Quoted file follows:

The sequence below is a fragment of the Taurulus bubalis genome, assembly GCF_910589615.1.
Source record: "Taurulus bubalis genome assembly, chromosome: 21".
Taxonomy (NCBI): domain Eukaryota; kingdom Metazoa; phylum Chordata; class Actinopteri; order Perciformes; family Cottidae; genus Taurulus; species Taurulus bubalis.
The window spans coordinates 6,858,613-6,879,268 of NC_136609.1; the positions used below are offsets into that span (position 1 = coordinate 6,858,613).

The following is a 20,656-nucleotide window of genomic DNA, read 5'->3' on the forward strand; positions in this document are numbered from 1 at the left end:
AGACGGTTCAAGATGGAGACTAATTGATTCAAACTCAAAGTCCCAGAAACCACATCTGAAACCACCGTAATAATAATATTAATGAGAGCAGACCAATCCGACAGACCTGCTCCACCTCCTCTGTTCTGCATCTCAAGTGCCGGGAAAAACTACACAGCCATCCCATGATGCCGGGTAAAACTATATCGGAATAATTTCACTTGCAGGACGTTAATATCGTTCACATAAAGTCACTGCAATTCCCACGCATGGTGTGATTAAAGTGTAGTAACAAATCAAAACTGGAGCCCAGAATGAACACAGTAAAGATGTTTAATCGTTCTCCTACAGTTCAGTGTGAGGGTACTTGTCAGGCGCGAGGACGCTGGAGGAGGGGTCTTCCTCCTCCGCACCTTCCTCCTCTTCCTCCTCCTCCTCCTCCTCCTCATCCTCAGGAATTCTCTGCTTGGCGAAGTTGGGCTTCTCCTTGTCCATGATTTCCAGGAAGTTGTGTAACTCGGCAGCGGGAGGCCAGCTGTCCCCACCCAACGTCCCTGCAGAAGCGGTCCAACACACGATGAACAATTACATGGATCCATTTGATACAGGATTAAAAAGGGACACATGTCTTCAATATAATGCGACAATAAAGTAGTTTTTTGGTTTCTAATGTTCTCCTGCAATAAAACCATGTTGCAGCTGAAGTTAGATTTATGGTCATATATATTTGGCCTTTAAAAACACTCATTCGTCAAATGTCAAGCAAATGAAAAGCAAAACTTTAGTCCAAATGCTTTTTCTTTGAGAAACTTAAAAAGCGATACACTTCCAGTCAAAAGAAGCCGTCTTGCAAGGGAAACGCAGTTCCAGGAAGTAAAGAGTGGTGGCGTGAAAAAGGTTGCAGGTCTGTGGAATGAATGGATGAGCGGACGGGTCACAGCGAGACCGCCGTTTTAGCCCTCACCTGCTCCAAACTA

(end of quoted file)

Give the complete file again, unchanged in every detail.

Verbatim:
The sequence below is a fragment of the Taurulus bubalis genome, assembly GCF_910589615.1.
Source record: "Taurulus bubalis genome assembly, chromosome: 21".
Taxonomy (NCBI): domain Eukaryota; kingdom Metazoa; phylum Chordata; class Actinopteri; order Perciformes; family Cottidae; genus Taurulus; species Taurulus bubalis.
The window spans coordinates 6,858,613-6,879,268 of NC_136609.1; the positions used below are offsets into that span (position 1 = coordinate 6,858,613).

The following is a 20,656-nucleotide window of genomic DNA, read 5'->3' on the forward strand; positions in this document are numbered from 1 at the left end:
AGACGGTTCAAGATGGAGACTAATTGATTCAAACTCAAAGTCCCAGAAACCACATCTGAAACCACCGTAATAATAATATTAATGAGAGCAGACCAATCCGACAGACCTGCTCCACCTCCTCTGTTCTGCATCTCAAGTGCCGGGAAAAACTACACAGCCATCCCATGATGCCGGGTAAAACTATATCGGAATAATTTCACTTGCAGGACGTTAATATCGTTCACATAAAGTCACTGCAATTCCCACGCATGGTGTGATTAAAGTGTAGTAACAAATCAAAACTGGAGCCCAGAATGAACACAGTAAAGATGTTTAATCGTTCTCCTACAGTTCAGTGTGAGGGTACTTGTCAGGCGCGAGGACGCTGGAGGAGGGGTCTTCCTCCTCCGCACCTTCCTCCTCTTCCTCCTCCTCCTCCTCCTCCTCATCCTCAGGAATTCTCTGCTTGGCGAAGTTGGGCTTCTCCTTGTCCATGATTTCCAGGAAGTTGTGTAACTCGGCAGCGGGAGGCCAGCTGTCCCCACCCAACGTCCCTGCAGAAGCGGTCCAACACACGATGAACAATTACATGGATCCATTTGATACAGGATTAAAAAGGGACACATGTCTTCAATATAATGCGACAATAAAGTAGTTTTTTGGTTTCTAATGTTCTCCTGCAATAAAACCATGTTGCAGCTGAAGTTAGATTTATGGTCATATATATTTGGCCTTTAAAAACACTCATTCGTCAAATGTCAAGCAAATGAAAAGCAAAACTTTAGTCCAAATGCTTTTTCTTTGAGAAACTTAAAAAGCGATACACTTCCAGTCAAAAGAAGCCGTCTTGCAAGGGAAACGCAGTTCCAGGAAGTAAAGAGTGGTGGCGTGAAAAAGGTTGCAGGTCTGTGGAATGAATGGATGAGCGGACGGGTCACAGCGAGACCGCCGTTTTAGCCCTCACCTGCTCCAAACTA